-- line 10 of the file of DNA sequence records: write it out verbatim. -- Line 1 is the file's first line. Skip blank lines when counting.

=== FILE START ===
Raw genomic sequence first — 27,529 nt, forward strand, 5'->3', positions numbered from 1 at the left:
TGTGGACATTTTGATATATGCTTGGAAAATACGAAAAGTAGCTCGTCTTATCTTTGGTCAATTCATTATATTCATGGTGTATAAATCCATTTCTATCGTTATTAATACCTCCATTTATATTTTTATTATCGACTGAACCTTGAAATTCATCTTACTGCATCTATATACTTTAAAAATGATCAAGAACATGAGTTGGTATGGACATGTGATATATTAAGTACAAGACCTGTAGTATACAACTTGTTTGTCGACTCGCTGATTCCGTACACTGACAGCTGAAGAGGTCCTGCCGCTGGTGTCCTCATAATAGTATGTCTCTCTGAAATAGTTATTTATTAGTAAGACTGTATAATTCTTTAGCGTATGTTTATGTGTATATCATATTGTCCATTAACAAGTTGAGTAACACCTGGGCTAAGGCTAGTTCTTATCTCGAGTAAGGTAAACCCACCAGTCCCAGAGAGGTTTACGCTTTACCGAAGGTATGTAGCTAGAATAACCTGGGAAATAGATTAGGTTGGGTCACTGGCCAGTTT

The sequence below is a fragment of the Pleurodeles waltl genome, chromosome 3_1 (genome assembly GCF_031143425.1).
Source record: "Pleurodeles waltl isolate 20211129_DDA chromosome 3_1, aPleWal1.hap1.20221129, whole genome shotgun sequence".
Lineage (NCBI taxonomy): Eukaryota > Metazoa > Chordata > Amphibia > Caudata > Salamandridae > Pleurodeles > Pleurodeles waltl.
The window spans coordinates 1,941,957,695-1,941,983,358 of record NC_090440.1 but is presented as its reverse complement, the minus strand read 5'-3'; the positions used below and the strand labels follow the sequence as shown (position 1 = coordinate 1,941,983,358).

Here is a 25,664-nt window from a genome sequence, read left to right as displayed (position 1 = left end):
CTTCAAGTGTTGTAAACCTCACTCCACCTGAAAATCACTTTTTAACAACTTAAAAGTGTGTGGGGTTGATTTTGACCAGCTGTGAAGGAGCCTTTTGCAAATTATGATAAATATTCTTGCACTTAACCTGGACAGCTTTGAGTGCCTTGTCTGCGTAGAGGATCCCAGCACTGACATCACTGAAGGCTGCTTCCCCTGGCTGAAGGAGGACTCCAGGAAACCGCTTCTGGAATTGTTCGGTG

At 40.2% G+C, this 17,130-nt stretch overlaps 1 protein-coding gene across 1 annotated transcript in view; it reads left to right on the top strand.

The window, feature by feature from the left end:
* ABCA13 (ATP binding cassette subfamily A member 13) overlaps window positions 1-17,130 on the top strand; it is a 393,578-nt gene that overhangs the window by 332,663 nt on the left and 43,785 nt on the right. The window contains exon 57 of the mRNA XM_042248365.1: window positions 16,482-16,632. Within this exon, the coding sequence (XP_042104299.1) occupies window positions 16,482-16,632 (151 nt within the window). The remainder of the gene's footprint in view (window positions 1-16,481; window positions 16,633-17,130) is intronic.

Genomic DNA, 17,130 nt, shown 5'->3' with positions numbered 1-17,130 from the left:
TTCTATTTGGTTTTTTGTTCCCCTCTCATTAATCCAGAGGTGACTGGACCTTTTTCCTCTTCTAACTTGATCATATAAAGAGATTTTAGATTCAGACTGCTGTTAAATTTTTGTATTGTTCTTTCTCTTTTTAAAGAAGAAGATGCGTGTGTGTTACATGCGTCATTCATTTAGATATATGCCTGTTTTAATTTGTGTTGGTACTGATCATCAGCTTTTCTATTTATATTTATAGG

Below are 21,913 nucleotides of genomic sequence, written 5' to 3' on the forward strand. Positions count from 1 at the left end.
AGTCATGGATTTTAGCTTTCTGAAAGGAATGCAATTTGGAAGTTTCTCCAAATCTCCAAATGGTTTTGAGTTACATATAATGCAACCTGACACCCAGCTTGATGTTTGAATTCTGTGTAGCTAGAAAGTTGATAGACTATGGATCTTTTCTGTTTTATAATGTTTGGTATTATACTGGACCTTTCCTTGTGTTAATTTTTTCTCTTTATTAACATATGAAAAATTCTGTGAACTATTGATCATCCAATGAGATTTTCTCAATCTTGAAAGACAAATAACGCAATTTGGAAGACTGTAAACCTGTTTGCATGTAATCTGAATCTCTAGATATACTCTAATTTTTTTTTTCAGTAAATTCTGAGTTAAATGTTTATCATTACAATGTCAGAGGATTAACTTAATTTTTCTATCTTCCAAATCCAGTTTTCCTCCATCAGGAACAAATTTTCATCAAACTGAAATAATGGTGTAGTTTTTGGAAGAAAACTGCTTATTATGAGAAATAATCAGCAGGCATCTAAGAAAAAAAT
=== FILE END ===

The window, feature by feature from the left end: